The group identified seven areas of need – wells, stoves, livestock, permaculture/vegetation, sanitation, electricity and empowerment – and they decided to utilize a process-driven, community-centric approach to helping each village.
“We got local people over there to join the group, and we started getting the pictures of the villages, the names of the villages, the issues of the villages, and we started getting a better picture to be able to put the whole project together,” she said. “We wanted to make an impact from the ground up. Not starting from the top, but from the ground up so their basic problems could be resolved.”
With a plan in place, the foundation members quickly worked to affect change in the villages. Mandani said they installed 15 bore wells, at a cost of roughly $950 each, before they even visited the area, and they also began building toilets in every village, fixing roofs, and teaching empowerment classes. Recently, they identified a two-acre plot of land that will be the future home of a community center that will serve all 13 villages.
“We’ve already seen an immense impact in the year and a half, two years we’ve been doing this, and immense impact,” Mandani said. “The faces of the people, the growth of the people, the sustainability. But we’re not even halfway done in those 13 villages. Because our project will not be complete until we have built those seven steps into each village. We want to make sure very person in these 13 villages has every minimum basic need. We want to improve things so their lives turn around and they’re completely sustainable before we expand into other villages.”
Mandani said her foundation is looking not only for individuals who would like to contribute their time, money or other resources to the cause, but also for companies that might be able to help with the larger aspects of the program, including providing the solar electricity for the villages.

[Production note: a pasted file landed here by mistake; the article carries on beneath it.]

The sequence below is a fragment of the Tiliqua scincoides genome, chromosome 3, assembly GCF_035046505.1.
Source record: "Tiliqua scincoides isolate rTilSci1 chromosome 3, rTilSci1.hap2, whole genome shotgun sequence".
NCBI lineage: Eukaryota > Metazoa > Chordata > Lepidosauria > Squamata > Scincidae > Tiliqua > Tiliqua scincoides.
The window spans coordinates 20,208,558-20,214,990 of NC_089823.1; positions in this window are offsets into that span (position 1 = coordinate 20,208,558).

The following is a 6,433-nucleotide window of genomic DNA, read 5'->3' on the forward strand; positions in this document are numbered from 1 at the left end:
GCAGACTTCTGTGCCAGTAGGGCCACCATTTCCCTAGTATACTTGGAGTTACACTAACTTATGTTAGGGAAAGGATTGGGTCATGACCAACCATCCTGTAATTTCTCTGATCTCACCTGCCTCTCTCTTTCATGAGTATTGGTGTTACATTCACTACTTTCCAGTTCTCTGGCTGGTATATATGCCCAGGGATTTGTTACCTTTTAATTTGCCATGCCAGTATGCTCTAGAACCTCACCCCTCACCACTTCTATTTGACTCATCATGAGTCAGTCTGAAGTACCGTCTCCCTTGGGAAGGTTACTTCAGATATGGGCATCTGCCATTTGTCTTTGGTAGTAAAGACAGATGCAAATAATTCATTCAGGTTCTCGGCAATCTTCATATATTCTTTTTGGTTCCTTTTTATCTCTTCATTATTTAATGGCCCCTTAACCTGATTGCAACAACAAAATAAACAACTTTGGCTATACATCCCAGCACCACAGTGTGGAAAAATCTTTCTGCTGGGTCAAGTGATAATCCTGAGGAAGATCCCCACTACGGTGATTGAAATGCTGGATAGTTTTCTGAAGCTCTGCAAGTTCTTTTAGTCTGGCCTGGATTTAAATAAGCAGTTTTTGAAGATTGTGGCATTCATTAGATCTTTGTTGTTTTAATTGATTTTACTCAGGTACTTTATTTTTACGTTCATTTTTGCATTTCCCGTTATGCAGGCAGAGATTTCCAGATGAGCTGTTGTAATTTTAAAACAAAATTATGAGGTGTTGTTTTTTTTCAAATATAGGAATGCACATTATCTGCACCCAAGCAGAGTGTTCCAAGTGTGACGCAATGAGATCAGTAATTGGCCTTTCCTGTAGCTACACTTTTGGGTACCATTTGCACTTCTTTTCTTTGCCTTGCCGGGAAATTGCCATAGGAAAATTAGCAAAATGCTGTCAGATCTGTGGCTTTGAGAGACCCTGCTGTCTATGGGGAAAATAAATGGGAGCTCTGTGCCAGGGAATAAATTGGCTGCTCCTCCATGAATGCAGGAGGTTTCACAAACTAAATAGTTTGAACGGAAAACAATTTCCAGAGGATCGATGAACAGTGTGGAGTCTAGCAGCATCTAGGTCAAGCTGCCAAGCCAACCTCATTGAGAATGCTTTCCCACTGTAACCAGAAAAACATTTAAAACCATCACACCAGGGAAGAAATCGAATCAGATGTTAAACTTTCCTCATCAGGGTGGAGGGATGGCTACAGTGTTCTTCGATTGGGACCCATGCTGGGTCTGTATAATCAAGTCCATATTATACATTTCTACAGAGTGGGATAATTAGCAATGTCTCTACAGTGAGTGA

“We have not started the solar electricity in any village yet,” Mandani said. “We have been working with seven companies in the last six months, and we still have not been able to nail it down. So we don’t even know how much solar electricity is going to cost in these villages. We’re trying to figure out all the costs. There are a lot of things we are working on.”
Despite the many obstacles related to a project of this magnitude, Mandani remains undaunted. She said that following her first and only visit to the villages a year ago, her outlook on life changed to the point where she could only focus on one thing – helping the villagers get out from the seeming bottomless well of poverty and despair.
“My family had big plans to celebrate my 50th birthday last year, and I decided I didn’t want to have a party. I told them I wanted to celebrate my birthday in Malawi,” Mandani recalled. “So I celebrated my 50th birthday with my extended family in Malawi, and about 1,000 people came. The children never had cake in their life. They were taking small crumbs from the dirt and putting their fingers in their mouth and licking them for 10 minutes. I’ll never forget that birthday until my deathbed, and I’m never celebrating my birthday in the ‘normal’ way again. My best meaning of life has started. The impact I’ve seen is unmeasurable, and I just want to keep helping as many people as I possibly can.”
For more information on the Our AIM Foundation’s Just One Humanity Project, visit the organization’s website at justonehumanity.org.